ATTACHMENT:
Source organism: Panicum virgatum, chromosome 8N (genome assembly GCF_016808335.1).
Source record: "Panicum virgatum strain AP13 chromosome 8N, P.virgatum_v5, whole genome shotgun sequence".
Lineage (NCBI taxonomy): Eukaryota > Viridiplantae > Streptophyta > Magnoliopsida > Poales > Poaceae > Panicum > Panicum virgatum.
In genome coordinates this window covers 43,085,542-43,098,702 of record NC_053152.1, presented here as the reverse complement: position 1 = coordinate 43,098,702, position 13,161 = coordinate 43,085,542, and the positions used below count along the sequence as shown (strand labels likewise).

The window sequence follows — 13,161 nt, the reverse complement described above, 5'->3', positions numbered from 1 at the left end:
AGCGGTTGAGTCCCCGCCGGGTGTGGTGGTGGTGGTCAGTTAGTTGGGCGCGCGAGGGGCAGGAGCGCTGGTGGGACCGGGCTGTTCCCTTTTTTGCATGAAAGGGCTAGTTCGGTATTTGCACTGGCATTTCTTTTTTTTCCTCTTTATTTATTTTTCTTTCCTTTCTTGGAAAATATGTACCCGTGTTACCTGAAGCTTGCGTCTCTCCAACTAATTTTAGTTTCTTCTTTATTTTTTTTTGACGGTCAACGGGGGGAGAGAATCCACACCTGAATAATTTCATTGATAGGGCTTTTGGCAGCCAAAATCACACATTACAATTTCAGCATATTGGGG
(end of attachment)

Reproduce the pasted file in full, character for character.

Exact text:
Source organism: Panicum virgatum, chromosome 8N (genome assembly GCF_016808335.1).
Source record: "Panicum virgatum strain AP13 chromosome 8N, P.virgatum_v5, whole genome shotgun sequence".
Lineage (NCBI taxonomy): Eukaryota > Viridiplantae > Streptophyta > Magnoliopsida > Poales > Poaceae > Panicum > Panicum virgatum.
In genome coordinates this window covers 43,085,542-43,098,702 of record NC_053152.1, presented here as the reverse complement: position 1 = coordinate 43,098,702, position 13,161 = coordinate 43,085,542, and the positions used below count along the sequence as shown (strand labels likewise).

The window sequence follows — 13,161 nt, the reverse complement described above, 5'->3', positions numbered from 1 at the left end:
AGCGGTTGAGTCCCCGCCGGGTGTGGTGGTGGTGGTCAGTTAGTTGGGCGCGCGAGGGGCAGGAGCGCTGGTGGGACCGGGCTGTTCCCTTTTTTGCATGAAAGGGCTAGTTCGGTATTTGCACTGGCATTTCTTTTTTTTCCTCTTTATTTATTTTTCTTTCCTTTCTTGGAAAATATGTACCCGTGTTACCTGAAGCTTGCGTCTCTCCAACTAATTTTAGTTTCTTCTTTATTTTTTTTTGACGGTCAACGGGGGGAGAGAATCCACACCTGAATAATTTCATTGATAGGGCTTTTGGCAGCCAAAATCACACATTACAATTTCAGCATATTGGGG